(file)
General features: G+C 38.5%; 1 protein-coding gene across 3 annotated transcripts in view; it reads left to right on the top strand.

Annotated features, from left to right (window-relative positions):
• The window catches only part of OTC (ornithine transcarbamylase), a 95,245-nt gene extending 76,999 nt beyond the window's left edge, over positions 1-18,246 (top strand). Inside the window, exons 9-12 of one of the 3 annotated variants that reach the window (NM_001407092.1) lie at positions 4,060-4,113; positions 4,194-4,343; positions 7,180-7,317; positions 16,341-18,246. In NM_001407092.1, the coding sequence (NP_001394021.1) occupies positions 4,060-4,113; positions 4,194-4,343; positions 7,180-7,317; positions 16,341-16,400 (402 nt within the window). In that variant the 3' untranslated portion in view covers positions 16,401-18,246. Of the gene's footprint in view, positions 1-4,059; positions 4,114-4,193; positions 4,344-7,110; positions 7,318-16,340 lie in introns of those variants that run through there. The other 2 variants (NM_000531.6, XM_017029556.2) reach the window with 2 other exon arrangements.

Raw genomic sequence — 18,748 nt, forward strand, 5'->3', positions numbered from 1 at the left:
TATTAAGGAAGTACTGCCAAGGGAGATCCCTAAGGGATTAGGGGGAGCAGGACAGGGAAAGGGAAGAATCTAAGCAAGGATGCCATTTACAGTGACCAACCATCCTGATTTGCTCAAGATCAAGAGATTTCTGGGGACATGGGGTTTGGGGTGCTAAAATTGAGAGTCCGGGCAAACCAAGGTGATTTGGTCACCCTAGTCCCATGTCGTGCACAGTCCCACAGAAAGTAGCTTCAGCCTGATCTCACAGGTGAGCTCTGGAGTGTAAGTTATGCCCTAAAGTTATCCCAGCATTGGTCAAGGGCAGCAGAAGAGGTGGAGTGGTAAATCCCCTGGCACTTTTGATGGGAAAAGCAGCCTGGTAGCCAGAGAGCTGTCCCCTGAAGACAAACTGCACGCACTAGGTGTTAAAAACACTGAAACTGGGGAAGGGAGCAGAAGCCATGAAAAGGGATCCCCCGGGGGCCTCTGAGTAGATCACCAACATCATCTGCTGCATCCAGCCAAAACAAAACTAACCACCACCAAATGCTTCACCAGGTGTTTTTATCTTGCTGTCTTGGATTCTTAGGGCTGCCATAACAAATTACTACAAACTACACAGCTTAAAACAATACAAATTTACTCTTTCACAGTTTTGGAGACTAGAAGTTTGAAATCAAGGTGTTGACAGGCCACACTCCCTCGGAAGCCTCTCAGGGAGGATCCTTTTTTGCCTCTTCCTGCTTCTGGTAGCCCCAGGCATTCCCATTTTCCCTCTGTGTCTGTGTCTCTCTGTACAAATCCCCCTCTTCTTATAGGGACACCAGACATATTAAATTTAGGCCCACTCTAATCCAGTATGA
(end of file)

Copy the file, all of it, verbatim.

General features: G+C 38.5%; 1 protein-coding gene across 3 annotated transcripts in view; it reads left to right on the top strand.

Annotated features, from left to right (window-relative positions):
• The window catches only part of OTC (ornithine transcarbamylase), a 95,245-nt gene extending 76,999 nt beyond the window's left edge, over positions 1-18,246 (top strand). Inside the window, exons 9-12 of one of the 3 annotated variants that reach the window (NM_001407092.1) lie at positions 4,060-4,113; positions 4,194-4,343; positions 7,180-7,317; positions 16,341-18,246. In NM_001407092.1, the coding sequence (NP_001394021.1) occupies positions 4,060-4,113; positions 4,194-4,343; positions 7,180-7,317; positions 16,341-16,400 (402 nt within the window). In that variant the 3' untranslated portion in view covers positions 16,401-18,246. Of the gene's footprint in view, positions 1-4,059; positions 4,114-4,193; positions 4,344-7,110; positions 7,318-16,340 lie in introns of those variants that run through there. The other 2 variants (NM_000531.6, XM_017029556.2) reach the window with 2 other exon arrangements.

Raw genomic sequence — 18,748 nt, forward strand, 5'->3', positions numbered from 1 at the left:
TATTAAGGAAGTACTGCCAAGGGAGATCCCTAAGGGATTAGGGGGAGCAGGACAGGGAAAGGGAAGAATCTAAGCAAGGATGCCATTTACAGTGACCAACCATCCTGATTTGCTCAAGATCAAGAGATTTCTGGGGACATGGGGTTTGGGGTGCTAAAATTGAGAGTCCGGGCAAACCAAGGTGATTTGGTCACCCTAGTCCCATGTCGTGCACAGTCCCACAGAAAGTAGCTTCAGCCTGATCTCACAGGTGAGCTCTGGAGTGTAAGTTATGCCCTAAAGTTATCCCAGCATTGGTCAAGGGCAGCAGAAGAGGTGGAGTGGTAAATCCCCTGGCACTTTTGATGGGAAAAGCAGCCTGGTAGCCAGAGAGCTGTCCCCTGAAGACAAACTGCACGCACTAGGTGTTAAAAACACTGAAACTGGGGAAGGGAGCAGAAGCCATGAAAAGGGATCCCCCGGGGGCCTCTGAGTAGATCACCAACATCATCTGCTGCATCCAGCCAAAACAAAACTAACCACCACCAAATGCTTCACCAGGTGTTTTTATCTTGCTGTCTTGGATTCTTAGGGCTGCCATAACAAATTACTACAAACTACACAGCTTAAAACAATACAAATTTACTCTTTCACAGTTTTGGAGACTAGAAGTTTGAAATCAAGGTGTTGACAGGCCACACTCCCTCGGAAGCCTCTCAGGGAGGATCCTTTTTTGCCTCTTCCTGCTTCTGGTAGCCCCAGGCATTCCCATTTTCCCTCTGTGTCTGTGTCTCTCTGTACAAATCCCCCTCTTCTTATAGGGACACCAGACATATTAAATTTAGGCCCACTCTAATCCAGTATGA